What’s a good credit score? What’s a bad score?
Think of 7 as your lucky number. Generally, a credit score of 700 or more is considered favorable. Of course, things are never that simple. Each credit agency has its own score range with minimal variations — and then there’s an alternative scoring system called VantageScore. Developed by the Big Three agencies, it ranges from 150 to 990, just to confuse things a bit.
But the scores most reported, including the FICO score, commonly range from a low of 300 to a high of 850. Experian says that the average American has a credit score of 675, so at 700+ you’d rank above average.
Here’s how the curve is graded:
- Anything under 640 is considered a poor score — You’re likely to be considered a high-risk borrower and that means your credit card interest rates will be much higher than average and you won’t qualify for a typical loan.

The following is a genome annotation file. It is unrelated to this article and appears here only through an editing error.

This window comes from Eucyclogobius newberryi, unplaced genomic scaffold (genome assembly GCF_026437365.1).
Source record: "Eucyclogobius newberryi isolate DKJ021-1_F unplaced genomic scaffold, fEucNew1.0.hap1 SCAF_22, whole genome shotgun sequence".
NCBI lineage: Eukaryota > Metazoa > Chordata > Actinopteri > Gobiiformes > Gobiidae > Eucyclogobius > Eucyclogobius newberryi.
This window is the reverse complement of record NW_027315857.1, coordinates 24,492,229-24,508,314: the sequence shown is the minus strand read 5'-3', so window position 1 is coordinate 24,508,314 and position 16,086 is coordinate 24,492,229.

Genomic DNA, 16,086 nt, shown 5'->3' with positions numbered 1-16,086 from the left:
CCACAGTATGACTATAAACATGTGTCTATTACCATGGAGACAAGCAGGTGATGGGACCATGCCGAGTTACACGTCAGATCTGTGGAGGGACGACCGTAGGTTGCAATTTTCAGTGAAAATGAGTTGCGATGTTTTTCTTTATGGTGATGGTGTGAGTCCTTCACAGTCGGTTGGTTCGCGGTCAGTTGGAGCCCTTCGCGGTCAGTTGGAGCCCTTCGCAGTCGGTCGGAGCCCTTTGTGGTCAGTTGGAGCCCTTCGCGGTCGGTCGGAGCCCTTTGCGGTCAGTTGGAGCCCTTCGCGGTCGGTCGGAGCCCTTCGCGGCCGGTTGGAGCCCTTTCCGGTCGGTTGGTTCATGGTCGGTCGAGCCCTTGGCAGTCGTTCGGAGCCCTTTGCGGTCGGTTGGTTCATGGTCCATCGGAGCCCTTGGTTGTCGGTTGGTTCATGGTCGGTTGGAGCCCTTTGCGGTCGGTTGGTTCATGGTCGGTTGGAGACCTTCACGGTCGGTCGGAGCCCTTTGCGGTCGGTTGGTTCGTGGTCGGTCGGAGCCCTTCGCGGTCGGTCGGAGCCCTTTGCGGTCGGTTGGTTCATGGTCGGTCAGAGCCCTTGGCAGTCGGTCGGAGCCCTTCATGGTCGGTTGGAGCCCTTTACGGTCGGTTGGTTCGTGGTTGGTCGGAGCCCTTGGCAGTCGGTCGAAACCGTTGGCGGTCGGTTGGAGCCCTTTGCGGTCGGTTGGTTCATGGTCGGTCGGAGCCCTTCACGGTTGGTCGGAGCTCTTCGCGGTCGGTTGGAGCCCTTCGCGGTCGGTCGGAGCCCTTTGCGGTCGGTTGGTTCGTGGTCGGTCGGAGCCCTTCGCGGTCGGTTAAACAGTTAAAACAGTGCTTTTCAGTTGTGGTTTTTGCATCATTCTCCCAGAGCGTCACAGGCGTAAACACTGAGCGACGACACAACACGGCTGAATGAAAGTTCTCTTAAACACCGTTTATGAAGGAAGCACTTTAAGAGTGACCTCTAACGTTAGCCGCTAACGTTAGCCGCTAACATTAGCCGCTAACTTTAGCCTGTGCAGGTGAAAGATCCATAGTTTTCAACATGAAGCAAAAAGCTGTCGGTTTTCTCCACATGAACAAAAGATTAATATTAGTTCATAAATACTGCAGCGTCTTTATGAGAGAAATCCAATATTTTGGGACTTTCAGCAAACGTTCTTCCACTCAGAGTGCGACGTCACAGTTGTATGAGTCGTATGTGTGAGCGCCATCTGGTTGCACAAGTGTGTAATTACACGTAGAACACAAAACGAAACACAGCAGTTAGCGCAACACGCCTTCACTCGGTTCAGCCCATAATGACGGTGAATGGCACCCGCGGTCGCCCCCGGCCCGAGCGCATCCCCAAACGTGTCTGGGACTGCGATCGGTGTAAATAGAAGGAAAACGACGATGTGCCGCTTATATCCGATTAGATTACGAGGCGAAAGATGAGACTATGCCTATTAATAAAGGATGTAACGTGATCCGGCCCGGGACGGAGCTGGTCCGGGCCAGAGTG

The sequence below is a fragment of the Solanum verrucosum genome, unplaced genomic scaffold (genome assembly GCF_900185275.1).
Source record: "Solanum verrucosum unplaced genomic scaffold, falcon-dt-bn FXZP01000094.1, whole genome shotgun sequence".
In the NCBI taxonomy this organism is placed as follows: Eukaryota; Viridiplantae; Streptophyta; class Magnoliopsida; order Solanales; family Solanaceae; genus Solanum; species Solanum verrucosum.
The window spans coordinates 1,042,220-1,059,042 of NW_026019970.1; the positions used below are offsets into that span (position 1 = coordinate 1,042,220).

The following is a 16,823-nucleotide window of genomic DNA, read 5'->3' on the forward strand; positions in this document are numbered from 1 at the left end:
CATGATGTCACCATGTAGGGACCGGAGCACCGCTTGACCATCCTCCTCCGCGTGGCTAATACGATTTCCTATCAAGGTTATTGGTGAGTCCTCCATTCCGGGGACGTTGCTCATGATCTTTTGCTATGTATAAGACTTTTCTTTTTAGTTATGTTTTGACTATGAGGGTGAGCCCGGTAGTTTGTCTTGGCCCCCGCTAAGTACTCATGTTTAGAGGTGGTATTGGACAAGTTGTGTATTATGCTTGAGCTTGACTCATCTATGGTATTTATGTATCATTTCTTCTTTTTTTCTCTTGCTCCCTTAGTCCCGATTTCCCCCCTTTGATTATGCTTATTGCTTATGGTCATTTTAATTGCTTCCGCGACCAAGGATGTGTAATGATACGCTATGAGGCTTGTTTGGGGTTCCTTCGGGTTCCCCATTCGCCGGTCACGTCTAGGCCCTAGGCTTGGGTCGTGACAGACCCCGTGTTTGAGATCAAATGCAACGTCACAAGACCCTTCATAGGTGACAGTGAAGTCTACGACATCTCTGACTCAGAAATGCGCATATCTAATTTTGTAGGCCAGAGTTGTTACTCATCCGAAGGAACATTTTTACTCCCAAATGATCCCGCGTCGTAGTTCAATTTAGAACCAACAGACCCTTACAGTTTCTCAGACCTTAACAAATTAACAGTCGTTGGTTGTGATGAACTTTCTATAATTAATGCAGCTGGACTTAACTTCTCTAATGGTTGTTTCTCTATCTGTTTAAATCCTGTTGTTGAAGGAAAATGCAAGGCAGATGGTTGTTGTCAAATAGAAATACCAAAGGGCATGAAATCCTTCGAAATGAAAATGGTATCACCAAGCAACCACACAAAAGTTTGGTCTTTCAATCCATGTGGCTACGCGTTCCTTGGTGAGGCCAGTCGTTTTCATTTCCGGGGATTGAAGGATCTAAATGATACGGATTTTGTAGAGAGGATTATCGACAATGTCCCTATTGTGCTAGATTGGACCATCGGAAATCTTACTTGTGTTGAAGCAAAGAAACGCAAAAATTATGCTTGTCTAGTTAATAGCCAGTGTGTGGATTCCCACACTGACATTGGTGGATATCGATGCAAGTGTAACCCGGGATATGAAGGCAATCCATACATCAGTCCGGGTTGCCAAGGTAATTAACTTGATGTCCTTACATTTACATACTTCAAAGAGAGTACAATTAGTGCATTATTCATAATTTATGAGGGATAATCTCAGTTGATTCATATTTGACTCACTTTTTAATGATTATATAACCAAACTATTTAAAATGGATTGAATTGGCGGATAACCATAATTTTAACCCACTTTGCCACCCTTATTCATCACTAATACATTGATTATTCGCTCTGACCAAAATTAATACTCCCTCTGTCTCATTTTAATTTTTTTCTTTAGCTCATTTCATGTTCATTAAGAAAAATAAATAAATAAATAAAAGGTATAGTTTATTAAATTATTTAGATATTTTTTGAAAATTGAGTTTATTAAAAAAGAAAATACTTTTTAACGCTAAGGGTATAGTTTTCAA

- 641-680 is graded ‘fair’ — You may qualify for that loan or credit card, but your rate will be a higher than borrowers with a better credit rating.
- A credit score of 681-720 is good — You’re in the pocket. With a score in this range you’ll get plenty of credit card offers, qualify for loans with good rates and pay lower insurance premiums.
- 720 to 850 means you’re buying lunch — At this level you get the best rates on credit cards, car loans and home mortgages. 720 is the threshold to what is deemed a “perfect” score, so you don’t have to try to attain a lofty perch at 850, because no one will be handing out awards or additional perks.
What affects my credit score?
The “how and why” of your credit score doesn’t have to be a mystery. There are tangible reasons why your score changes, and specific steps that can be taken to improve your credit history and ultimately increase your credit score. Let’s look at what most impacts your credit score, according to the source itself: FICO.